The Borno State Government with support from the Department for International Development (DFID) through UNICEF, Plan International, and TaRL Africa recently concluded a small Teaching at the Right Level (TaRL) pilot reaching over 9000 children in twelve schools. The pilot provided the opportunity to mould and trial the TaRL approach in Nigeria, revealing critical insights into operations, model modifications, and highlighting components that require additional exploration. Furthermore, the team had the opportunity to examine how the approach worked in education environments affected by conflict.

TaRL Borno model

The teacher-led pilot centred on providing children in grade 4-6 with foundational skills in mathematics and reading. Teachers used the first two hours of the school day for two school terms (approximately six months) to accelerate children’s learning by grouping children by learning needs rather than age or grade and focusing on foundational skills applying the TaRL classroom methodology. Teachers were supported throughout the pilot with mentorship from head teachers, local government officials, and UNICEF and Plan International field officers.

What did we learn?

The pilot provided several interesting insights into TaRL delivery in Nigeria:

  • The master trainers and mentors, who taught their own TaRL classes ahead of the teacher training, played an important role in ensuring that challenges in the schools were quickly resolved and teacher capacity to lead TaRL classes was continually strengthened, as mentors and trainers relied on their own personal teaching experience. They met and interacted with teachers on a regular basis to review and course-correct.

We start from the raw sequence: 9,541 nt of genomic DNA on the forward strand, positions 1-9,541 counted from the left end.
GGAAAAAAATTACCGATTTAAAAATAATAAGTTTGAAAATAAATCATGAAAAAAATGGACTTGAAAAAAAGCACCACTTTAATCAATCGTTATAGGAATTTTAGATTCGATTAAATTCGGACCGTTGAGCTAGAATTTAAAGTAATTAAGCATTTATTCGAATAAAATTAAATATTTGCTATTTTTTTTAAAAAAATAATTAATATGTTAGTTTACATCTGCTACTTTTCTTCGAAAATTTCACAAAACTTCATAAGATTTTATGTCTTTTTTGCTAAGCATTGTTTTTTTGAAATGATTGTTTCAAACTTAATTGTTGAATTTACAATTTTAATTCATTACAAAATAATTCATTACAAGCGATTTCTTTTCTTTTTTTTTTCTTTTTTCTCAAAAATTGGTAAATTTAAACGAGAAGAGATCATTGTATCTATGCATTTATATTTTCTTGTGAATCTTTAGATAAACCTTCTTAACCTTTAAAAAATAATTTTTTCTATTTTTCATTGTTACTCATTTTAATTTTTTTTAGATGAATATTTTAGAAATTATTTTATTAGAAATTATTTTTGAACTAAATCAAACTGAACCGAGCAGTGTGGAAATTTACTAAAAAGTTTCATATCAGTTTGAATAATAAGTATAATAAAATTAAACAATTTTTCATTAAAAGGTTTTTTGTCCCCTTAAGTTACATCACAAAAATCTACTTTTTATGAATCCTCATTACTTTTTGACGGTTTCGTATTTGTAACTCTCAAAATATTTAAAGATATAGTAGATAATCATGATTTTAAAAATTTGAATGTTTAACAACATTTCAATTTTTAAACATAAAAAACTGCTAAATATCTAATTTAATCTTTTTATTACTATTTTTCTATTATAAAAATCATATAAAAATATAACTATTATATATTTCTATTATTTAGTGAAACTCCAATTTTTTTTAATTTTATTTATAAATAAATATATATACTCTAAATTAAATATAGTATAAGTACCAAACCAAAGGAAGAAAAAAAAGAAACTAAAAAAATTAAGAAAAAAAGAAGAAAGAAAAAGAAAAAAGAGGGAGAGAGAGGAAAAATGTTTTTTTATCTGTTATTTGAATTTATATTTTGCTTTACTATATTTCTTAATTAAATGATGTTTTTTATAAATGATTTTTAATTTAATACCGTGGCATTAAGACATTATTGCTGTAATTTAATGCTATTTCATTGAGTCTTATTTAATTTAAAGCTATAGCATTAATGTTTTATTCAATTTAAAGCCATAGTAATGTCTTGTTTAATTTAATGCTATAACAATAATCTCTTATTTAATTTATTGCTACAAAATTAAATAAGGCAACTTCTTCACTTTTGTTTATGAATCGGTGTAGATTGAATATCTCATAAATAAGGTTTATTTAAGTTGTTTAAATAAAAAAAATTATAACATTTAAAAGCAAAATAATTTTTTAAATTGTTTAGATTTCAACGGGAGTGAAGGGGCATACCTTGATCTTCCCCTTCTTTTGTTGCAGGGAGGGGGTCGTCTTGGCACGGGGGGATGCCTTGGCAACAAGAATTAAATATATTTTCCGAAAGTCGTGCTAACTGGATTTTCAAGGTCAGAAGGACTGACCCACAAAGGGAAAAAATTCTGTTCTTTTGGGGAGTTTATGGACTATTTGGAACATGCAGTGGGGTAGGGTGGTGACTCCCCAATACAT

• Head Teachers provided a necessary coordination function at a school level by finding spaces for different groups of children to sit either in available classrooms or if there were an insufficient number of classrooms, under trees. This was vital given the large class sizes in Borno State.
  • The use of local languages in teacher training and for classroom instruction appeared to make teachers and children comfortable. This may have helped achieve rapid learning.

Moving to scale

In 2019-2020, TaRL will be scaled up within Borno and to surrounding states including Adamawa and Yobe. The model for scale is being co-designed with government officials from SUBEB and the Ministry of Education, and partners: UNICEF, Plan International and TaRL Africa.

 


 

Chavi Jain

Senior Manager for International Collaborations at Pratham
Chavi is a central team lead for the TaRL pilot in Borno, Nigeria and supports TaRL work in Ghana and Uganda. She is also responsible for measurement and mentoring innovation for TaRL Africa.
Chavi Jain

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